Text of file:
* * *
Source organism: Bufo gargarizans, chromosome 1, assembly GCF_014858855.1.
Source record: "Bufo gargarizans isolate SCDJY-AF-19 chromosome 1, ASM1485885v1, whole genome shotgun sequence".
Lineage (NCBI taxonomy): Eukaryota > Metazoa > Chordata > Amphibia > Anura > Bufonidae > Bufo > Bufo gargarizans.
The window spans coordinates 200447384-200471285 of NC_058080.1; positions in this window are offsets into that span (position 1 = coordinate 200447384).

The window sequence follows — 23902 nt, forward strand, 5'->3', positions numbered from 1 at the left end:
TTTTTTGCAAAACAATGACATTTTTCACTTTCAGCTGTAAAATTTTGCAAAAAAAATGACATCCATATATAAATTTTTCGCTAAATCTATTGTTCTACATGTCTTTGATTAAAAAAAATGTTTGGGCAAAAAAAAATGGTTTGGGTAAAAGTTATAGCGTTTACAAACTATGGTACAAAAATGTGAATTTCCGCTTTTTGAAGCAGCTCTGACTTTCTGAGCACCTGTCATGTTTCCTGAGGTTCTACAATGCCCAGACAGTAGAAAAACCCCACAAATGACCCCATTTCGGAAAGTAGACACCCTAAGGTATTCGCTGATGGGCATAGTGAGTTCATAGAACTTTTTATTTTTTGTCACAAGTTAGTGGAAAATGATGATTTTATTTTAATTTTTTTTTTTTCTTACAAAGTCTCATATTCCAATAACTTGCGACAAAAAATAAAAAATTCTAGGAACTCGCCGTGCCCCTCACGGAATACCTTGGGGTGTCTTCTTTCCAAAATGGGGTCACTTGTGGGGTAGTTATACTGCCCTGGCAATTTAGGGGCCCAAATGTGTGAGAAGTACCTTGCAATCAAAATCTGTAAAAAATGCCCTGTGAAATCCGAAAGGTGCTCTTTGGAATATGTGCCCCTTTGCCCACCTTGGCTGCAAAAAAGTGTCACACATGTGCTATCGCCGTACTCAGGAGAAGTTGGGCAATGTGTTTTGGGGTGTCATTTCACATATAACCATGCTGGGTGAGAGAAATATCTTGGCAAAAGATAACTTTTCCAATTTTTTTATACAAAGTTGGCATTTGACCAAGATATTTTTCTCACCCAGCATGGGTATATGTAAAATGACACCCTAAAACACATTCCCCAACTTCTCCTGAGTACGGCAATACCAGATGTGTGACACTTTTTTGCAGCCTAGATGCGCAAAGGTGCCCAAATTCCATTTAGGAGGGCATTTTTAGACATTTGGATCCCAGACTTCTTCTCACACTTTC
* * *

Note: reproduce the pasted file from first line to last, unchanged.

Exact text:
Source organism: Bufo gargarizans, chromosome 1, assembly GCF_014858855.1.
Source record: "Bufo gargarizans isolate SCDJY-AF-19 chromosome 1, ASM1485885v1, whole genome shotgun sequence".
Lineage (NCBI taxonomy): Eukaryota > Metazoa > Chordata > Amphibia > Anura > Bufonidae > Bufo > Bufo gargarizans.
The window spans coordinates 200447384-200471285 of NC_058080.1; positions in this window are offsets into that span (position 1 = coordinate 200447384).

The window sequence follows — 23902 nt, forward strand, 5'->3', positions numbered from 1 at the left end:
TTTTTTGCAAAACAATGACATTTTTCACTTTCAGCTGTAAAATTTTGCAAAAAAAATGACATCCATATATAAATTTTTCGCTAAATCTATTGTTCTACATGTCTTTGATTAAAAAAAATGTTTGGGCAAAAAAAAATGGTTTGGGTAAAAGTTATAGCGTTTACAAACTATGGTACAAAAATGTGAATTTCCGCTTTTTGAAGCAGCTCTGACTTTCTGAGCACCTGTCATGTTTCCTGAGGTTCTACAATGCCCAGACAGTAGAAAAACCCCACAAATGACCCCATTTCGGAAAGTAGACACCCTAAGGTATTCGCTGATGGGCATAGTGAGTTCATAGAACTTTTTATTTTTTGTCACAAGTTAGTGGAAAATGATGATTTTATTTTAATTTTTTTTTTTTCTTACAAAGTCTCATATTCCAATAACTTGCGACAAAAAATAAAAAATTCTAGGAACTCGCCGTGCCCCTCACGGAATACCTTGGGGTGTCTTCTTTCCAAAATGGGGTCACTTGTGGGGTAGTTATACTGCCCTGGCAATTTAGGGGCCCAAATGTGTGAGAAGTACCTTGCAATCAAAATCTGTAAAAAATGCCCTGTGAAATCCGAAAGGTGCTCTTTGGAATATGTGCCCCTTTGCCCACCTTGGCTGCAAAAAAGTGTCACACATGTGCTATCGCCGTACTCAGGAGAAGTTGGGCAATGTGTTTTGGGGTGTCATTTCACATATAACCATGCTGGGTGAGAGAAATATCTTGGCAAAAGATAACTTTTCCAATTTTTTTATACAAAGTTGGCATTTGACCAAGATATTTTTCTCACCCAGCATGGGTATATGTAAAATGACACCCTAAAACACATTCCCCAACTTCTCCTGAGTACGGCAATACCAGATGTGTGACACTTTTTTGCAGCCTAGATGCGCAAAGGTGCCCAAATTCCATTTAGGAGGGCATTTTTAGACATTTGGATCCCAGACTTCTTCTCACACTTTC